October 16, 2019: EU continues to delude itself

Readers of the Jerusalem Post have their say.

Letters (photo credit: REUTERS)
Letters
(photo credit: REUTERS)
EU continues to delude itself

“New EU Foreign Envoy: It’s not antisemitic to favor a two-state solution” (Jpost.com, October 9) quotes incoming European Union foreign policy chief Josep Borrell as saying that the EU contributes “around a million euros a day” to the PA with an eye to creation of “a Palestinian state that can coexist peacefully with an Israeli state.”
As Shakespeare said, “and there lies the rub.” Are they contributing to a peaceful coexistence or funding terrorism against the state of Israel? Are they teaching coexistence or guerrilla warfare? Are they supporting the ordinary Palestinians or lining the pockets of corrupt despots?
Indications are that the Europeans have no idea about what is being done with their hundreds of millions of euros, but are deluding themselves that they are supporting “peaceful coexistence.”
FREYA BINENFELD
Petah Tikva


Pervasive Islamic antisemitism

“Is Antisemitism a Psychological Disease?” (JPost.com, October 12) ignores the 1,400 year phenomenon of Islamic antisemitism.
Antisemitism is foundational to the Koran. On three occasions, Jews are declared pigs and monkeys. Muslims are warned never to be friends with Jews. Most importantly, the first Holocaust occurred at Medina in 627 when Muhammad personally decapitated 600 to 900 unarmed Jewish men and kidnapped and sexually enslaved 1,000 Jewish girls and women.
Muslims are taught that everything Muhammad did is perfect and to be revered and emulated, including his sociopathic actions in Medina. Islamic antisemitism has resulted in the murder of many thousands of Jews since 627 including 26,000 in Israel and its environs since November 30, 1947 when the Grand Mufti Amin al-Husseini commanded the Palestinian Arabs and their allies, “Murder the Jews. Murder all of them.”
To focus on post-1945 German guilt when discussing antisemitism ignores the actual murderous impact of Islamic antisemitism on the Jewish population across the globe – including since 1945.
RICHARD SHERMAN
Margate, Florida
Keeping the Kotel in perspective

The editorial “A Timely Celebration” (October 13) says “...thousands flock to the Western Wall, the only remnant of the Temple.”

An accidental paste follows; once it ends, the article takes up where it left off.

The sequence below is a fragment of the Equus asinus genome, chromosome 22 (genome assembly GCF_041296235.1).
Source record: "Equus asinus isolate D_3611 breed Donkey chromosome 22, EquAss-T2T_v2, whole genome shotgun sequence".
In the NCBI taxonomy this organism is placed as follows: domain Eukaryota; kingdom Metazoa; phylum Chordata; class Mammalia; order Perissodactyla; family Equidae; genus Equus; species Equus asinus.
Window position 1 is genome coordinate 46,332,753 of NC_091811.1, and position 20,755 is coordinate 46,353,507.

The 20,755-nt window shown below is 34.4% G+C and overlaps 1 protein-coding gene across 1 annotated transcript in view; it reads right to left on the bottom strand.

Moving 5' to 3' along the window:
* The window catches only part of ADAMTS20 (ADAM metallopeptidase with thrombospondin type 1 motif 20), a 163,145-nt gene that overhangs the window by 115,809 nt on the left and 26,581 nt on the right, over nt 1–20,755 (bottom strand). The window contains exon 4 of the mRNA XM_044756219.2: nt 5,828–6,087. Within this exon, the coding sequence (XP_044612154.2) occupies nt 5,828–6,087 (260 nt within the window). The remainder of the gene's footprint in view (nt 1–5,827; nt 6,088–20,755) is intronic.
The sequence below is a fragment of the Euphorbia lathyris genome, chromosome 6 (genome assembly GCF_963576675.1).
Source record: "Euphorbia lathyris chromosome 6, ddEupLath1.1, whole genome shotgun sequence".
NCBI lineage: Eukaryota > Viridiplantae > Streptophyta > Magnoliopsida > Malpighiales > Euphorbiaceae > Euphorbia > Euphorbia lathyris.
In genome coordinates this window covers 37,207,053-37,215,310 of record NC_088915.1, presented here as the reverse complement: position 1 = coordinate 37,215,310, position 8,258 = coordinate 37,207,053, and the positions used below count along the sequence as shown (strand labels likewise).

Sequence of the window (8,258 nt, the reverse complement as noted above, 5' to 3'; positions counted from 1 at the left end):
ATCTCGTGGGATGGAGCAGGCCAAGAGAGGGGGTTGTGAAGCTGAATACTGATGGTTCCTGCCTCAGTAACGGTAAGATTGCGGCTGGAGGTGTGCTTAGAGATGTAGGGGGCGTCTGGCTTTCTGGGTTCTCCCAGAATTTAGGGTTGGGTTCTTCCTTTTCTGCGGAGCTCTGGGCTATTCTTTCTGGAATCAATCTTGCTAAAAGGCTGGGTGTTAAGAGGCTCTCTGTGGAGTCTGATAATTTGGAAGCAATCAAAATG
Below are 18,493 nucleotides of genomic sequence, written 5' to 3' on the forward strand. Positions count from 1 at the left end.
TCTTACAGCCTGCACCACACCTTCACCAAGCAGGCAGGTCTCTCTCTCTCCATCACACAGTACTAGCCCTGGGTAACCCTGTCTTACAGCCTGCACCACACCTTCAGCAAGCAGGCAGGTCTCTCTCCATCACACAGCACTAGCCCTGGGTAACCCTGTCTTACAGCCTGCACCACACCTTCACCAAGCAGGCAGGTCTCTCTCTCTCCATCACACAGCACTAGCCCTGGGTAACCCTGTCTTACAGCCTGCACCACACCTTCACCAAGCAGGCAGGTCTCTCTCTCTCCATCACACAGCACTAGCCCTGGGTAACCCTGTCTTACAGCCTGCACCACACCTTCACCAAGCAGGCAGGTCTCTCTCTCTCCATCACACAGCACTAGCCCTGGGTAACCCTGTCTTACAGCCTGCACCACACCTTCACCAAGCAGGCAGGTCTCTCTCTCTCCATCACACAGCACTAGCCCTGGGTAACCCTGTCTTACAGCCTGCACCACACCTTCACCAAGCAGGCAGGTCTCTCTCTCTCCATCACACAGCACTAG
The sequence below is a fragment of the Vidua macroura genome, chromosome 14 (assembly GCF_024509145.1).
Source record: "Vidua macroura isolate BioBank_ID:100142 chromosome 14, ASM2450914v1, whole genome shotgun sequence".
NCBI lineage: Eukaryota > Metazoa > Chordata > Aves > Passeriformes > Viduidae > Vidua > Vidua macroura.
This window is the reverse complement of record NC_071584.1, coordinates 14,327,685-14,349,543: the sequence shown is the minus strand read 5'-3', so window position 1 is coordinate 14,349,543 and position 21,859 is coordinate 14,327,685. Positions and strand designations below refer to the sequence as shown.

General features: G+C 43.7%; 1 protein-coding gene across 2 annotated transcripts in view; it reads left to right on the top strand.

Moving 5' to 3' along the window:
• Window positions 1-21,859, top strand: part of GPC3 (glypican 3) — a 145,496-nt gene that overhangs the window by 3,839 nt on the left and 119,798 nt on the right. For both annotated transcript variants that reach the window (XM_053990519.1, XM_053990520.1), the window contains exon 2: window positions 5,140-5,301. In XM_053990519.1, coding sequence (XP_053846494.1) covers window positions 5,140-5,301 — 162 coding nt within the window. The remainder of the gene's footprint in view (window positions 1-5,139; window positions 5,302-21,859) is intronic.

Come on. The Western Wall is no more a remnant of the Temple than the southern Wall or any part of the retaining walls of the Temple Mount. People flock there because we have made it a holy site due to lack of ability to pray on the Temple Mount itself, which is not only no less of a remnant of the Temple than the Western Wall but is far more significant and holy.
Don’t get me wrong. Thousands of Jews praying together is wonderful wherever it is. But I expect better textual accuracy, especially as it relates to the centrality and architecture of the Temple and its destruction and remains.
JONATHAN FELDSTEIN
Efrat
Cool it a bit

Kudos and thunderous applause for Liat Collins’s criticism (“Going green and ancient prayers” (October 11) of the extreme emotionalism and fears in the 16-year-old Swedish activist presentations of climate change (mass extinction, global collapse, literally the end of the world). Liat also mentions that environmentalism is not new. As it is written in Ecclesiastes Rabbah 7:13 “Beware lest you spoil and destroy my world... there is no one to repair it.”
So even some 5,000 or so years ago – without global warming, climate change and disgusting consumerism – pundits and journalists were worried about the coming apocalypse. My take is that the world is protected by a vast array of feedback mechanisms about which we know little or nothing. Change will happen, but it always happens. Some will suffer, others will benefit. The world is a dynamic place – it isn’t and never was in a stable equilibrium. Let’s all practice a pragmatic and sane environmentalism but avoid mass hysteria and doomsday predictions. Let’s relax a bit.
YIGAL HOROWITZ
Emeritus Professor of Radiation Physics
Beersheba
Why honor a bitter enemy?

The 102nd anniversary of the ANZAC liberation of Beersheba from the Turks will be commemorated at the end of October. In the Grapevine article (October 11), we learn that under the initiative of Yaacov Turner, a former mayor of Beersheba, a monument was constructed for the Turkish soldiers who were killed in the battles. The monument was conceived when Turkey was a friend and ally of Israel – and not led by the Jew-hating, Israel bashing demagogue, President Recep Tayyip Erdogan. Isn’t it time to destroy the monument, or at least remove it and store it in the hope for better times in our relationship with Turkey? Is there another example in the world where a monument is standing for the soldiers of a country led by a bitter enemy?